Our hackerspace is sponsoring a convention for makers in August and I would like to show some of my calculator projects there, so for the next two months I plan to focus mostly on the Improved 6502 Trainer and ATF1508 CPLD. These will both be necessary for the next calculator I want to build.

Wednesday, May 13, 2015

Summer Hackathon

Over the past year, I have not had as much time as I would have liked to devote to my electronics projects because I have been so busy with school. Hopefully I will be able to catch up this summer. My goal is to finish some projects I have already started on and start on some others I have been planning for a long time.

Here is a list of what I will be working on. Even though I probably won't have time to finish them all, these are my goals for the summer.

EEPROM Computer
As part of another project, I got interested in using an EEPROM lookup table to do four bit additions and ended up with this test setup. A 32 KB EEPROM can hold 64 tables, which is enough to implement all the op codes for a full CPU. Hopefully this will greatly reduce the amount of logic involved. All that should be needed are some counters, buffers, and a multiplexer.
So far I have finished most of a simulation in Atanua and started on a symbolic assembler. After I finish the assembler and have the simulation running, I will move everything to perfboard and program the op codes and source code into real EEPROMs.

8-bit Homebrew Computer
This project is something I have been thinking about for a long time. I won't say exactly how I plan to do it yet but looking on the internet I haven't found anything similar. It won't be possible to simulate this project in Atanua, so I plan to build it directly on a breadboard. The same assembler from the EEPROM Computer should be able to be changed to work for this also. I'm not sure yet whether it will be worth it to make a PC simulator for this project.

Brainfuck Micrcontroller
After I finished the simulation for this project, I did not do much more work on it. The simulated version is four bits and will have to be expanded to eight in the final hardware. The software for the project is very simple, as all it does is convert Brainfuck commands into simple op codes. 

Juggalo Robot
My brother and I started work on converting a remote control car into a robot. It will have a baby doll on top with moving arms and a rotating head. He decided to paint the doll's face and make the robot juggalo themed. He got motor drivers working with an Arduino for servos in the arms and a stepper for the head. My work so far has been to reroute motor control signals on the car from the motors to a microcontroller. That way another microcontroller in the remote control can send motor control signals over the radio, which the microcontroller in the car will intercept and interpret. Then it can activate the motors, servos, or stepper according to the signal sent by the remote. The hardware is mostly finished. All that's left is the software, which should be pretty simple. 

Last year we had a fun night doing projects with some SparkCores at our hackerspace and I decided to get a hold of an ESP8266. At $4 it was much cheaper than a SparkCore, even if it is not as easy to program. Unfortunately, I have not had time to even hook it up and try anything with it. One of my plans is to install it in a calculator for an idea I have been thinking about for a long time. One of the challenges will be getting it to connect correctly to WiFi at my university or local cafes. Another idea is to use it to program MSP430s or EEPROMs from my Chromebook, since it can't program them directly over USB.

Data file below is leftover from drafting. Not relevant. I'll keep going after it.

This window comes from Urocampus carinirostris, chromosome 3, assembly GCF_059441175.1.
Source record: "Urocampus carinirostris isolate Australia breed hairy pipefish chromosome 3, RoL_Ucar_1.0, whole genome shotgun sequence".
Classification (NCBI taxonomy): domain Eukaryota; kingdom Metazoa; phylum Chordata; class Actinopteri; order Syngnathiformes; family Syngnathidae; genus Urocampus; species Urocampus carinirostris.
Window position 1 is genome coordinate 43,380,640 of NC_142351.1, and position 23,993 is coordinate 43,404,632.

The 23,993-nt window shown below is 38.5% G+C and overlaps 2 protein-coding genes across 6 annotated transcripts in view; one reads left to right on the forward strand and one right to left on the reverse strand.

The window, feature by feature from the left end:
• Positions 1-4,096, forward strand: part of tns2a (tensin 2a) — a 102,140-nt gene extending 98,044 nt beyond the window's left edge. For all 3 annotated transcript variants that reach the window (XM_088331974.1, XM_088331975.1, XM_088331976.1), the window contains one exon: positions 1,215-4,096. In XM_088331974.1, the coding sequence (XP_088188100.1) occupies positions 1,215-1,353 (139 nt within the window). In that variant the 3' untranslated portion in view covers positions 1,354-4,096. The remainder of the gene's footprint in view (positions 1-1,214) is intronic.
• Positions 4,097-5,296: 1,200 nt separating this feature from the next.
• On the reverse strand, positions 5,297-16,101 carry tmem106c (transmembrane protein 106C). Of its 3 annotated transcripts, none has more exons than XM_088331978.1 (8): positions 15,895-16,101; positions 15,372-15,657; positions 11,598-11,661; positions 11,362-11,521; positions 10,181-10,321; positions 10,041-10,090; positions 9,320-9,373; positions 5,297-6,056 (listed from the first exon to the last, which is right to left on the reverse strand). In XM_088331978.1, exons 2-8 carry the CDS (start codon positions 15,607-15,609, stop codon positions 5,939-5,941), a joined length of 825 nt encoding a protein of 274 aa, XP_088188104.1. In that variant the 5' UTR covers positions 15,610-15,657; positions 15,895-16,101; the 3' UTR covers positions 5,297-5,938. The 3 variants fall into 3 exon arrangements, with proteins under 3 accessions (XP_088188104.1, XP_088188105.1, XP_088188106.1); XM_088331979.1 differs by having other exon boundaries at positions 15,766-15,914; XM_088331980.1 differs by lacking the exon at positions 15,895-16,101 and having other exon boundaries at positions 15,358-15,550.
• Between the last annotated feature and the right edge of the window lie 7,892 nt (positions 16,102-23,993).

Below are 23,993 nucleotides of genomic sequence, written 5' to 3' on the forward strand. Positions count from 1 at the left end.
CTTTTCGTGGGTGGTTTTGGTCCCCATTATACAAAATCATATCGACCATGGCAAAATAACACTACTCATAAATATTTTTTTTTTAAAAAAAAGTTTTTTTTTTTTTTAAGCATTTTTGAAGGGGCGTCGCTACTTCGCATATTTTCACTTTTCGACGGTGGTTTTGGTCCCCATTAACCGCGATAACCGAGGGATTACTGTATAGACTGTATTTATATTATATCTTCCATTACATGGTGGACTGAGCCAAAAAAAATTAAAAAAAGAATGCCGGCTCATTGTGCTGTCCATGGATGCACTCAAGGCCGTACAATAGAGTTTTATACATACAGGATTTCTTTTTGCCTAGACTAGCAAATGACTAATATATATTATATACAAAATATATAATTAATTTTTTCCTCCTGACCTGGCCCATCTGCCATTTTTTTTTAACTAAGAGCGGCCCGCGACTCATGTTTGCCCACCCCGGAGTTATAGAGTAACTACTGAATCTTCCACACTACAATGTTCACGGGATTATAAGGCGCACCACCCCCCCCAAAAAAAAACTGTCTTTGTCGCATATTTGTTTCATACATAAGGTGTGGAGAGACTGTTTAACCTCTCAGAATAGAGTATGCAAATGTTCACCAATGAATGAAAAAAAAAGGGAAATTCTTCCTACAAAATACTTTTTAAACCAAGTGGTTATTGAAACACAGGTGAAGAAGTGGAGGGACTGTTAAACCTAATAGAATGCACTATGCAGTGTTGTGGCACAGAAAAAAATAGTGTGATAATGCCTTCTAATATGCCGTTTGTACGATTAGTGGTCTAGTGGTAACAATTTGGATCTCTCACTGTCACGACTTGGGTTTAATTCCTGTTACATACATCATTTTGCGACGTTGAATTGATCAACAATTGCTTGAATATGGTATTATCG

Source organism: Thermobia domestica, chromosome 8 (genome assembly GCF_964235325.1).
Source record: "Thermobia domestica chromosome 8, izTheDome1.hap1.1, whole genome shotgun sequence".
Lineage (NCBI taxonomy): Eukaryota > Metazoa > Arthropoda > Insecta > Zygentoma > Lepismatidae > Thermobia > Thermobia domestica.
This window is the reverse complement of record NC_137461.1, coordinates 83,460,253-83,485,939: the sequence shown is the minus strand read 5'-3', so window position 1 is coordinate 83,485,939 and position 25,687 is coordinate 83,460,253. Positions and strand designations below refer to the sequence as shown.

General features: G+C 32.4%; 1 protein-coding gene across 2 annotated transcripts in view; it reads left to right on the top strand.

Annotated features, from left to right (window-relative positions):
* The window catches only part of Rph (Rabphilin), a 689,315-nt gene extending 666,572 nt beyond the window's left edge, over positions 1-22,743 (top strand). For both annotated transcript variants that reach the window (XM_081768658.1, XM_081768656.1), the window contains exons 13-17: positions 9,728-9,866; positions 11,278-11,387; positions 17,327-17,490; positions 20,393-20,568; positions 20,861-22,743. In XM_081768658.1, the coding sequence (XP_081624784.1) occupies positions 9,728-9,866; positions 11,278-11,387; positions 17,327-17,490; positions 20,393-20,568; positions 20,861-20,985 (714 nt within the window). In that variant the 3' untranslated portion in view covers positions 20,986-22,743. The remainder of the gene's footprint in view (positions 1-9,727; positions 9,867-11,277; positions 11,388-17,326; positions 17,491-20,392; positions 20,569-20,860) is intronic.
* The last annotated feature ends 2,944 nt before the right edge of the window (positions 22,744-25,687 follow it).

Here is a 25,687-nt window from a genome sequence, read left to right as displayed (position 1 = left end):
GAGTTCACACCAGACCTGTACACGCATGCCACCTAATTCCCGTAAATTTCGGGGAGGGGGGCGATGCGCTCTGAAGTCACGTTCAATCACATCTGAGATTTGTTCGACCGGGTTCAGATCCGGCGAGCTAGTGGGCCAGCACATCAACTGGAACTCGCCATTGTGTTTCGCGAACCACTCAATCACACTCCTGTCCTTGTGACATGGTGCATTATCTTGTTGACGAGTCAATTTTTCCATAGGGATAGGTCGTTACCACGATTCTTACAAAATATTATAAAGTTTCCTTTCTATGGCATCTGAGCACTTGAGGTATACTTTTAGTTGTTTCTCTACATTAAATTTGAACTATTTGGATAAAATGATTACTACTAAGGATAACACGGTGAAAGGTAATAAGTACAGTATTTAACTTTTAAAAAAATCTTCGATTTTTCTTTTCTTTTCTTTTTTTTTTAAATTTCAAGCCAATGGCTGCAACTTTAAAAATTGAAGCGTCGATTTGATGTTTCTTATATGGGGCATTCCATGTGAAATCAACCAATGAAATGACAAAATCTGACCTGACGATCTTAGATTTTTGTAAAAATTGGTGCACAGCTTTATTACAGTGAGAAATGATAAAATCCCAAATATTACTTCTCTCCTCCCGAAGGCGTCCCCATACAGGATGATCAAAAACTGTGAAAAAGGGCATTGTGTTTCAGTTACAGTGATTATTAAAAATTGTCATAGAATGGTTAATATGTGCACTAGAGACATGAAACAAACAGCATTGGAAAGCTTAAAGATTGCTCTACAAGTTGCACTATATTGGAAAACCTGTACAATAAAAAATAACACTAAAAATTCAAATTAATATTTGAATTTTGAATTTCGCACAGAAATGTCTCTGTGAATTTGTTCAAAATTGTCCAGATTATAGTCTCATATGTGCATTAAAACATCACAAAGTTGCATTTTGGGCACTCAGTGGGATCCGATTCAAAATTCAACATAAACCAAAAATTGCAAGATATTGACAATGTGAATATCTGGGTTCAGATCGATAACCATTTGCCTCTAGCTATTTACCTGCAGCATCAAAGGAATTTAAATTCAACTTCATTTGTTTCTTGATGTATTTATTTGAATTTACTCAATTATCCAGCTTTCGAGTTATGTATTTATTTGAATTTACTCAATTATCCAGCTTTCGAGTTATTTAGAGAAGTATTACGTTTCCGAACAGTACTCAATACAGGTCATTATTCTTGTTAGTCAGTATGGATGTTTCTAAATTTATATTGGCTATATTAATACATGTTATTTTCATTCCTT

Wireless Breadboard
This is a project I put a lot of thought into before I found out that it has already been done. My plan is to use IO expanders to control every row of a breadboard with a microcontroller. For rows that should be connected wirelessly, the microcontroller will read and relay signals to the appropriate row. This will be comparatively slow because the microcontroller will be bitbanging both the input and output of the IO expanders. Another project I saw used an FPGA, which would be much faster, but using IO expanders will hopefully be an acceptable solution, even if it is much slower.
All the connections between rows will be set on the PC, which is hopefully more convenient than plugging in wires. The main advantage will be monitoring the rows and displaying data in an easy to read way on the PC. This should really speed up debugging. Also, output signals can be controlled from the PC, so programming EEPROMs or other chips should be easy.

For my next 6502 project I want to use a CPLD for the address decoding. The ATF1508 is one of the few ones left in production that runs at 5 volts. It can be programmed over JTAG, so I started soldering a programmer that will use an MPS430. The chip comes in PLCC. so soldering the adapter will be a little inconvenient. My plan is to add LEDs and dip switches so I can test my designs after programming.

BASIC Interpreter
A couple of projects I would like to do eventually will need to run a BASIC interpreter. One of them is the wireless breadboard mentioned above. It would be better for new functionality, like device programming, to be done with some kind of script. That way, new scripts can be transfered to the chip at run time, instead of having to reflash the chip every time.

LCD Programming